BLM mulls grazing, drilling limits
Energy producers in the Powder River Basin got an unwelcome surprise this week when they found out that new drilling restrictions — possibly affecting about 1 million acres — likely will be going into effect to help protect sage grouse.
Some grazing allotments might also be impacted, according to the Buffalo field office of the Bureau of Land Management, the agency that administers the federal government’s subsurface resources in the Powder River Basin.
Paul Beels, associate field manager for the BLM, said Tuesday that the agency has decided a new management plan designed to deal with sage grouse issues is necessary to prevent the grouse from being added to the federal Endangered Species Act.
“We have been studying this now for several years and have come to the conclusion that the 1995 Resource Management Plan that we are using might not be enough to keep them from being listed,” he said.
The new restrictions will take the form of an “interim management plan,” and could include limiting oil and gas permits, limiting right-of-way grants and changing grazing leases to protect high-quality grouse habitat, Beels said.
They will be in effect for the two to three years it will take to develop and complete a new sage grouse amendment to the BLM’s management plan, “so as not to compromise the alternatives” that the plan might adopt.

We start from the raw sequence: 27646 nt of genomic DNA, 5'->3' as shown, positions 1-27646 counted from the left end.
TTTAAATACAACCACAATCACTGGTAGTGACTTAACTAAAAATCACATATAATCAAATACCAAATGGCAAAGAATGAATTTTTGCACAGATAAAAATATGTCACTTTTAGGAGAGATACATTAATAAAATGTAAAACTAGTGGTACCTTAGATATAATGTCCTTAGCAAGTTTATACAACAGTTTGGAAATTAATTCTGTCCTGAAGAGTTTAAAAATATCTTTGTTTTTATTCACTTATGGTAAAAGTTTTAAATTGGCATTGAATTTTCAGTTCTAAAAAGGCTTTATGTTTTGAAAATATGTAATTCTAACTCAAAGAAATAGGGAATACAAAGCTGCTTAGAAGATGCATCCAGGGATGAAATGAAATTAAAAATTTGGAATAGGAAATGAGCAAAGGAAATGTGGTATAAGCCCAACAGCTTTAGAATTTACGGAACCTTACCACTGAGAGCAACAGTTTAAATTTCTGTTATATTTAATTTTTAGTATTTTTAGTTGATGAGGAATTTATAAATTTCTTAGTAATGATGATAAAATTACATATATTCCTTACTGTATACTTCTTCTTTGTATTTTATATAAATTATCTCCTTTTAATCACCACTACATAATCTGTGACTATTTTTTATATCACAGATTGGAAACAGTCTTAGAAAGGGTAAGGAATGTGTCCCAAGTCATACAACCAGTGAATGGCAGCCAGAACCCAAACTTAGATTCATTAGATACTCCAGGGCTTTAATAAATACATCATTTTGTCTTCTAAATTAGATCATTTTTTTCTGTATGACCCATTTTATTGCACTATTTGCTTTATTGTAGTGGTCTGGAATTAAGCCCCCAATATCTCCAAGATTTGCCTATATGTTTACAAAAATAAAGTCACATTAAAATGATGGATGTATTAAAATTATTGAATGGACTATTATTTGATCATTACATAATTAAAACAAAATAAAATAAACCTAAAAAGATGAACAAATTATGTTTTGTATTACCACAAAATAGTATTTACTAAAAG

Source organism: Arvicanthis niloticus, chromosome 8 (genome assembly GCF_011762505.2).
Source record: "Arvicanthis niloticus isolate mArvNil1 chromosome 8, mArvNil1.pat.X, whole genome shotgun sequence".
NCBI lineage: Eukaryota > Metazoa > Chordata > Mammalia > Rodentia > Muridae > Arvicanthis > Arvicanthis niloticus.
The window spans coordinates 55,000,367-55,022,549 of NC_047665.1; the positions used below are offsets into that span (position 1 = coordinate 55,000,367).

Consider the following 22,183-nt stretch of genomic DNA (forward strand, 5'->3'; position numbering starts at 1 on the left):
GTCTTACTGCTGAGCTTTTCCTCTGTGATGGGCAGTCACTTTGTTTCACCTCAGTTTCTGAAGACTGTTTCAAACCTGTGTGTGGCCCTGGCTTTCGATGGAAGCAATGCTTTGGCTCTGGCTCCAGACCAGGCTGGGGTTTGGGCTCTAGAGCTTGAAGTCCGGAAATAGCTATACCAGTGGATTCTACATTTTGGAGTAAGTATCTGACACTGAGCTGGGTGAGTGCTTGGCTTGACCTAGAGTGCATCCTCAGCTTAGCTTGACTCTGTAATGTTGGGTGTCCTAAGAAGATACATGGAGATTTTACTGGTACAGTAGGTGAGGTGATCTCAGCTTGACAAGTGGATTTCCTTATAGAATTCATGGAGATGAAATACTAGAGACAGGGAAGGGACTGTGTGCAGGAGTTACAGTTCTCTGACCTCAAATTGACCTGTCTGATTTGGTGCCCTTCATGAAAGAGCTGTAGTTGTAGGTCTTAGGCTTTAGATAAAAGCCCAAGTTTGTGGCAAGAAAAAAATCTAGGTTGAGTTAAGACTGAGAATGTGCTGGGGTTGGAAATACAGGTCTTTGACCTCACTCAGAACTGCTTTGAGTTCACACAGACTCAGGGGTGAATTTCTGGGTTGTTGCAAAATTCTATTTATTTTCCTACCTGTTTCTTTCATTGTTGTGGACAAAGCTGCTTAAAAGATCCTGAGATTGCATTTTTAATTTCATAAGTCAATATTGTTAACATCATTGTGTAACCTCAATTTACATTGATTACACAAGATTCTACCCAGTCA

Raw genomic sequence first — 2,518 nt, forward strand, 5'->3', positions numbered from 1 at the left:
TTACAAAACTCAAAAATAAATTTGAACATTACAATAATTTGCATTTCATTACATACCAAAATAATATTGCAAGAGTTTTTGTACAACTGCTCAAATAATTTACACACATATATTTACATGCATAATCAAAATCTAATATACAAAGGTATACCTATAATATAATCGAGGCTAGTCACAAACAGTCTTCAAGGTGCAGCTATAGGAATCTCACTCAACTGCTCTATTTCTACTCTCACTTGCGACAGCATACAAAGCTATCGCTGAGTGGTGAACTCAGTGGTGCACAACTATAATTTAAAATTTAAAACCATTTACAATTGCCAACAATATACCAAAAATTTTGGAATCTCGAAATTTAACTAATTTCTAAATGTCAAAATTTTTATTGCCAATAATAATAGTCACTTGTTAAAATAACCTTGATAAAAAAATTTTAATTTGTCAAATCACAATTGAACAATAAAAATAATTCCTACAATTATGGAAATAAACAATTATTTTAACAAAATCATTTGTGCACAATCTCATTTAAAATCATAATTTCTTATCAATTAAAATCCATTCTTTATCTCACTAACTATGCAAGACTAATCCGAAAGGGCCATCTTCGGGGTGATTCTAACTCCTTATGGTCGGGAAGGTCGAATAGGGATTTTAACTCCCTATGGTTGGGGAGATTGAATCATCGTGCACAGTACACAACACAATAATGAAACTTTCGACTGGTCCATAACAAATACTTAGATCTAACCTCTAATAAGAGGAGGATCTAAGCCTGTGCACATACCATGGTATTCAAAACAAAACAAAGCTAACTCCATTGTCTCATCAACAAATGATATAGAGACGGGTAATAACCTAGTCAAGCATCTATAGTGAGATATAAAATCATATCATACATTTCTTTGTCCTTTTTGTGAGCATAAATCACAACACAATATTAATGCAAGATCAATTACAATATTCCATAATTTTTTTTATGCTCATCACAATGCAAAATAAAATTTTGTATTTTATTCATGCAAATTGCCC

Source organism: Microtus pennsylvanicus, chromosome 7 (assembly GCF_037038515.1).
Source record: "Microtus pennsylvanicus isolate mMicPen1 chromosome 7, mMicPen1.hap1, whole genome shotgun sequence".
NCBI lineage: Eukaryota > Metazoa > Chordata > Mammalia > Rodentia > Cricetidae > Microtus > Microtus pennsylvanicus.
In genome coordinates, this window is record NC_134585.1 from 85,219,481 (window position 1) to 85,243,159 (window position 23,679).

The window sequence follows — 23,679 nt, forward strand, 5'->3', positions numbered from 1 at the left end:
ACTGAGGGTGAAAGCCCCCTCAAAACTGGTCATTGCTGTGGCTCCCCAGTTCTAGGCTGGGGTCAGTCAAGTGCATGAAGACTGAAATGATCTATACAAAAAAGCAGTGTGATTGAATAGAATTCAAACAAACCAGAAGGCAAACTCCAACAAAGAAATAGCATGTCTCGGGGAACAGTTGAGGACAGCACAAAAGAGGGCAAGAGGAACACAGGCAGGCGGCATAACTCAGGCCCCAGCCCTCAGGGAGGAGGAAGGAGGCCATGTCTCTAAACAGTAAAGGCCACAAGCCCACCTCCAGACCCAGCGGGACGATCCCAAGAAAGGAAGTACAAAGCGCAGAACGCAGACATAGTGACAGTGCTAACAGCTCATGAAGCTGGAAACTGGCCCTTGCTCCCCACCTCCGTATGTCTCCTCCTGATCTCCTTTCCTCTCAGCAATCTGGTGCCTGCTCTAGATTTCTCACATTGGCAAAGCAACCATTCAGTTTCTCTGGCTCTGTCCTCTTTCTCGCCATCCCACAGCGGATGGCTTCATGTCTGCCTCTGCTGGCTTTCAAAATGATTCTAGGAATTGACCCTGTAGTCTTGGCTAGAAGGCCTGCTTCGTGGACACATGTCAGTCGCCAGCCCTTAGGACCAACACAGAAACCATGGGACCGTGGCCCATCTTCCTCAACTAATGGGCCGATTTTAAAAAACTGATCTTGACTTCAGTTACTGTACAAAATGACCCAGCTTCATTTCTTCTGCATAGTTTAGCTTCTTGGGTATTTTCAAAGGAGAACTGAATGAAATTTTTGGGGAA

He said that the boundaries of the interim management plan have not yet been determined, but are concentrated in the southwestern portion of the Basin. The proposed boundary is not contiguous, he said, and may include scattered areas outside the main boundary.
The BLM has heavily used the research from a University of Montana wildlife biology professor, Dave Naugle, whose work has suggested that up to 60 percent of active sage grouse breeding grounds, or leks, are being abandoned in areas of oil and gas development. Naugle’s work suggests that the grouse often disappear completely after abandoning their leks.
John Kennedy with the Gillette-based Kennedy Oil company said he had just heard about the plans Tuesday.
“Even though I have most of my developments up in the northeast ares near Sheridan and there are very few grouse up there doesn’t mean anything,” he said. “They could study it for a few years to decide if I have grouse and shut me down anyhow.”
Kennedy said that in the face of natural gas shortages in the country, it doesn’t make sense to him to make it harder to produce energy.
“The whole thing is over-regulation and over-reaction,” he said.
A stakeholders meeting will be at 10:30 a.m. May 28 at the Bozeman Trail Conference Center at 655 E Hart St. in Buffalo, where the public can comment on the proposed management plan.